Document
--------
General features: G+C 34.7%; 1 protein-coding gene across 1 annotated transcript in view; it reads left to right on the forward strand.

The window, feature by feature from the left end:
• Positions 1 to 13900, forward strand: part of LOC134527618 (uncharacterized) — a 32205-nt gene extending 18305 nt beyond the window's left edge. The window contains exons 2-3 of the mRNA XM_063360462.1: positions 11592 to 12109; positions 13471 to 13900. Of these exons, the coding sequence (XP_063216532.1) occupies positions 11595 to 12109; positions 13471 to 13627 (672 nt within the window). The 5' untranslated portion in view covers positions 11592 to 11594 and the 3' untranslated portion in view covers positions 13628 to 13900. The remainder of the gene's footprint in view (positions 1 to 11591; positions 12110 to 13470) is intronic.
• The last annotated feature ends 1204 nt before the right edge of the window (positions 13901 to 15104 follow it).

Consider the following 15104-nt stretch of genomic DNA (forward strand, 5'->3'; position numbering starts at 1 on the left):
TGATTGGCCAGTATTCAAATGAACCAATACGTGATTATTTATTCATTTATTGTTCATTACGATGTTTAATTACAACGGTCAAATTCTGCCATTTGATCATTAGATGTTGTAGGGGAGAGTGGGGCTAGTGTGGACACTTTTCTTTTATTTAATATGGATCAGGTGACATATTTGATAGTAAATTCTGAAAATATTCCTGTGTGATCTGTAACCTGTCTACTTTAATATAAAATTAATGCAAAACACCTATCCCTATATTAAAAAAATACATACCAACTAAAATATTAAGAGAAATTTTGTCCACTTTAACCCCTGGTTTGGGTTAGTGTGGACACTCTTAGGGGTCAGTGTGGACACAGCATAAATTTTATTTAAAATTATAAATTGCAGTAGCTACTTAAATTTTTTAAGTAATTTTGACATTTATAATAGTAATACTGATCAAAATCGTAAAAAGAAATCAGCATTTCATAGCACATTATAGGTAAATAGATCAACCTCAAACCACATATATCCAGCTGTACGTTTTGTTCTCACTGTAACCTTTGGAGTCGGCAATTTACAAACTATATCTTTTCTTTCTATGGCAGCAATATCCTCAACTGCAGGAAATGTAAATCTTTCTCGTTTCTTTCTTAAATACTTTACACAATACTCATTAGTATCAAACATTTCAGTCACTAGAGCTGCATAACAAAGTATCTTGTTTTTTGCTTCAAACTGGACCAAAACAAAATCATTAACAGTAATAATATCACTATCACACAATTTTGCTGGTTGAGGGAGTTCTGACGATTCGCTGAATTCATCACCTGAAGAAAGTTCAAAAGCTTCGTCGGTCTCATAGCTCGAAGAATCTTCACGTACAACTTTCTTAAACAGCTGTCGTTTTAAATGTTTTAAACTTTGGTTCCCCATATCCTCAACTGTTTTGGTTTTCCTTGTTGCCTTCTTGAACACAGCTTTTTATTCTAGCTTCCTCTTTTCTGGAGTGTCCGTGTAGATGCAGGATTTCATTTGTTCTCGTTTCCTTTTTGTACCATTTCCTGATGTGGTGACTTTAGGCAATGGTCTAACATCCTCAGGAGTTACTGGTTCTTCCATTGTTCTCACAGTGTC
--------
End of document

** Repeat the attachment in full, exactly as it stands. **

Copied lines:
General features: G+C 34.7%; 1 protein-coding gene across 1 annotated transcript in view; it reads left to right on the forward strand.

The window, feature by feature from the left end:
• Positions 1 to 13900, forward strand: part of LOC134527618 (uncharacterized) — a 32205-nt gene extending 18305 nt beyond the window's left edge. The window contains exons 2-3 of the mRNA XM_063360462.1: positions 11592 to 12109; positions 13471 to 13900. Of these exons, the coding sequence (XP_063216532.1) occupies positions 11595 to 12109; positions 13471 to 13627 (672 nt within the window). The 5' untranslated portion in view covers positions 11592 to 11594 and the 3' untranslated portion in view covers positions 13628 to 13900. The remainder of the gene's footprint in view (positions 1 to 11591; positions 12110 to 13470) is intronic.
• The last annotated feature ends 1204 nt before the right edge of the window (positions 13901 to 15104 follow it).

Consider the following 15104-nt stretch of genomic DNA (forward strand, 5'->3'; position numbering starts at 1 on the left):
TGATTGGCCAGTATTCAAATGAACCAATACGTGATTATTTATTCATTTATTGTTCATTACGATGTTTAATTACAACGGTCAAATTCTGCCATTTGATCATTAGATGTTGTAGGGGAGAGTGGGGCTAGTGTGGACACTTTTCTTTTATTTAATATGGATCAGGTGACATATTTGATAGTAAATTCTGAAAATATTCCTGTGTGATCTGTAACCTGTCTACTTTAATATAAAATTAATGCAAAACACCTATCCCTATATTAAAAAAATACATACCAACTAAAATATTAAGAGAAATTTTGTCCACTTTAACCCCTGGTTTGGGTTAGTGTGGACACTCTTAGGGGTCAGTGTGGACACAGCATAAATTTTATTTAAAATTATAAATTGCAGTAGCTACTTAAATTTTTTAAGTAATTTTGACATTTATAATAGTAATACTGATCAAAATCGTAAAAAGAAATCAGCATTTCATAGCACATTATAGGTAAATAGATCAACCTCAAACCACATATATCCAGCTGTACGTTTTGTTCTCACTGTAACCTTTGGAGTCGGCAATTTACAAACTATATCTTTTCTTTCTATGGCAGCAATATCCTCAACTGCAGGAAATGTAAATCTTTCTCGTTTCTTTCTTAAATACTTTACACAATACTCATTAGTATCAAACATTTCAGTCACTAGAGCTGCATAACAAAGTATCTTGTTTTTTGCTTCAAACTGGACCAAAACAAAATCATTAACAGTAATAATATCACTATCACACAATTTTGCTGGTTGAGGGAGTTCTGACGATTCGCTGAATTCATCACCTGAAGAAAGTTCAAAAGCTTCGTCGGTCTCATAGCTCGAAGAATCTTCACGTACAACTTTCTTAAACAGCTGTCGTTTTAAATGTTTTAAACTTTGGTTCCCCATATCCTCAACTGTTTTGGTTTTCCTTGTTGCCTTCTTGAACACAGCTTTTTATTCTAGCTTCCTCTTTTCTGGAGTGTCCGTGTAGATGCAGGATTTCATTTGTTCTCGTTTCCTTTTTGTACCATTTCCTGATGTGGTGACTTTAGGCAATGGTCTAACATCCTCAGGAGTTACTGGTTCTTCCATTGTTCTCACAGTGTC